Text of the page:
national health service. in scotland the only person who can privatize the nhs in scotland in the scottish government. instead of raising false fears of what we should be doing is putting on the table bold proposals for opening up american markets. so, for instance the scottish knit wear manufacturer i visited recently that suffers from massive terrorism was built to sail into the u.s. he should spend his time looking after those businesses and those jobs and fighting for them. on the issue of tax evasion and tax avoidance in collaborating with the fifa investigation i am sure we can give that reassurance, but i will check carefully. finally, i would just say to him look, i believe in human rights and i think the best way to safeguard human rights is to have a british bill of rights. why not have the decisions made in british courts rather than in strasburg courts? that's the position of the government. >> mr. john baron. >> further discussions about russia and isil, the prime minister will be aware that
during russia's annexation of the crimea, the fco did not have one in house climate expert at the height of the arab spring the fco on the ground had to be reformed. has the time now not come to greater investment in order to ensure and help navigate this increasingly uncertain world >> well, i can reassure my friend that the fco is hiring more russian speakers. but i would say what i get in tim bareo is a very, very hard standard. and i want to thank him publicly. >> thank you. >> we stopped training our forces in kenya and plan to do the same in canada. and, therefore, take a training holiday.
we seriously undermine our own force readiness and undermine our own credibility. >> i think the honorable lady makes an important point. our armed forces benefit hugely from training in different countries and training in different conditions training in kenya and training in canada, as i understand it are going to continue. >> richard drake. >> thank you, mr. speaker. one thing is for certain, we don't want to sign up to anything that damages our economy detrimentally. can our honorable friend assure me that he will not sign up for anything that does that? >> i can certainly give me honorable friend that assurance. the argument i would make to skeptics about this issue is that britain has already taking some very steps to improve renewable xwalt.
and actually now tsd in our interests that other ones sign up to those thing. >> you can see now that countries that previously tb at the back of the few, so i can even if you're a skeptic, it's game to get serious about the deal. >> some of my constituents pleased the prime minister on the issue of tax dollars dodging which robs developing countries that the tax revenue. two years the long, companies are still snapping their nose on the issue of tax. when does they expect to see tangible results in the measures on the promises needed at the g-7 summit. >> i would be a bit more positive. two things have happened. one is the countries have signed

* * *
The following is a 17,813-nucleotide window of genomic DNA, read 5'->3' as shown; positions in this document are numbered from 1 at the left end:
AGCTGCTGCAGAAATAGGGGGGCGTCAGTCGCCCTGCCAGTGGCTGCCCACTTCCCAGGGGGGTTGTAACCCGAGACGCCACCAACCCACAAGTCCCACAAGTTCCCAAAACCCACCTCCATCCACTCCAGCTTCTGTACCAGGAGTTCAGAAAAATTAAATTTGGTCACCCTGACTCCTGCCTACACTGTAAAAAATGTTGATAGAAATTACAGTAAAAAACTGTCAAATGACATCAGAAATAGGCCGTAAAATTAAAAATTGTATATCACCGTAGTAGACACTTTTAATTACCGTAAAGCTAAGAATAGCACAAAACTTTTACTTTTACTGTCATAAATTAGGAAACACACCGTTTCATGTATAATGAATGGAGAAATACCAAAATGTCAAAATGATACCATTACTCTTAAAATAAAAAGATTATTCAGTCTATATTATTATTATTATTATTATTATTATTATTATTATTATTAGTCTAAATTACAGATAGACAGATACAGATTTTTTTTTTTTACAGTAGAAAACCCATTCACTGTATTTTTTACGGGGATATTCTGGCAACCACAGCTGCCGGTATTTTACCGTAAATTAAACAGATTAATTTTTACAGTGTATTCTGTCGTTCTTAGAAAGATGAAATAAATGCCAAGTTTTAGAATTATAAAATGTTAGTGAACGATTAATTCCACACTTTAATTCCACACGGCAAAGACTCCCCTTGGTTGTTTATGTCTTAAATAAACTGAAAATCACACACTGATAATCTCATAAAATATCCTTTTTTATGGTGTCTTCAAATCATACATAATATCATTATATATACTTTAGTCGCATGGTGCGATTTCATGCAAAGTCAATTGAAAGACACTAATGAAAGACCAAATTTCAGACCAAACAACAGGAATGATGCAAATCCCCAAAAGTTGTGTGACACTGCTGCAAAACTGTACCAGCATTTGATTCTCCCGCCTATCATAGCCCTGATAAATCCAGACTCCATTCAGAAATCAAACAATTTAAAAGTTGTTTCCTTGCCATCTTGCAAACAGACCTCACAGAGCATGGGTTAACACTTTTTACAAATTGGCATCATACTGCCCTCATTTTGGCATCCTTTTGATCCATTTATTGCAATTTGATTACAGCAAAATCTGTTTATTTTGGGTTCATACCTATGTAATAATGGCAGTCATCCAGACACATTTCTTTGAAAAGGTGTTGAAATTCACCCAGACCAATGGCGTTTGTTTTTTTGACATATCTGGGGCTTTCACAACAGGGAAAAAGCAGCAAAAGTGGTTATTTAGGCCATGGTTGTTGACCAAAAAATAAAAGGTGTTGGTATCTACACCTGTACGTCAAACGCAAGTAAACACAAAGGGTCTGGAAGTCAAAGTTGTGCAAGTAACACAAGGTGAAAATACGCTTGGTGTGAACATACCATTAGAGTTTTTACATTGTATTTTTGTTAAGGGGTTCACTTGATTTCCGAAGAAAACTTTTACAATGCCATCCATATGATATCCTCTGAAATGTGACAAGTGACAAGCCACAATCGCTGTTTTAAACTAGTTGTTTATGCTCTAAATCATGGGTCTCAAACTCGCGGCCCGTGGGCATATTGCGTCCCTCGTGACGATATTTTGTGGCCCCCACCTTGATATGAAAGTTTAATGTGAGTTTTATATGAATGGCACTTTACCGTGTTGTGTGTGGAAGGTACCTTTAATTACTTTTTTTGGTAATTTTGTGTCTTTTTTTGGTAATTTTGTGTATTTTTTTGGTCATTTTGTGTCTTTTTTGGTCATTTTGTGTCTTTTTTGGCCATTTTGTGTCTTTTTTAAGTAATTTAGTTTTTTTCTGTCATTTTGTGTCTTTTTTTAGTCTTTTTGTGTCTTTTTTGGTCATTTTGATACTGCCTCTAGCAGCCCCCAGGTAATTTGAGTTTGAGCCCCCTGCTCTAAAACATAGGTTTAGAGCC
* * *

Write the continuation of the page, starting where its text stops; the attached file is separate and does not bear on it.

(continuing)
up for the automatic exchange of tax information which is vital. the culture of business is changing. businesses now know that the old discussions of how do we minimize our tax bill is not going to stand up to public scrutiny. we've seen company after company now, we've seen it with some of those in the world of hot drink, recognizing that they need to engage in this debate and start paying taxes in the country where they make their money. >> steven hammond. >> thank you mr. speaker. i commend the prime minister on the announcement that there is a commitment to mobilizing climate finance for developing nations. this is hugely significant. could you tell the house or update the house on when you can expect to see some of that mobilization come forward? >> my honorable friend is actually right. if we look at the components of the deal you clearly need europe to come forward with its offer, which we've seen but to
me one of the things that will bring it altogether is to make sure the advanced world is bricking together funds so we can reassure states that there will be assistance to them as they mitigate against climate change and make the changes in their own economy that are necessary. britain has put a lot of money on the table. we now need others to do the same. >> the contributions of the right honorable member of the scottish nationalist part, prime minister renzi told the summit that 100,000 people are now crossing the medicine ter rannan in the 1st of january, 157,000 have died. i agree with the prime minister. this is a frustrating process. but the cartoon process does not seem to be working and the context is not doing its job. do we need another mechanism to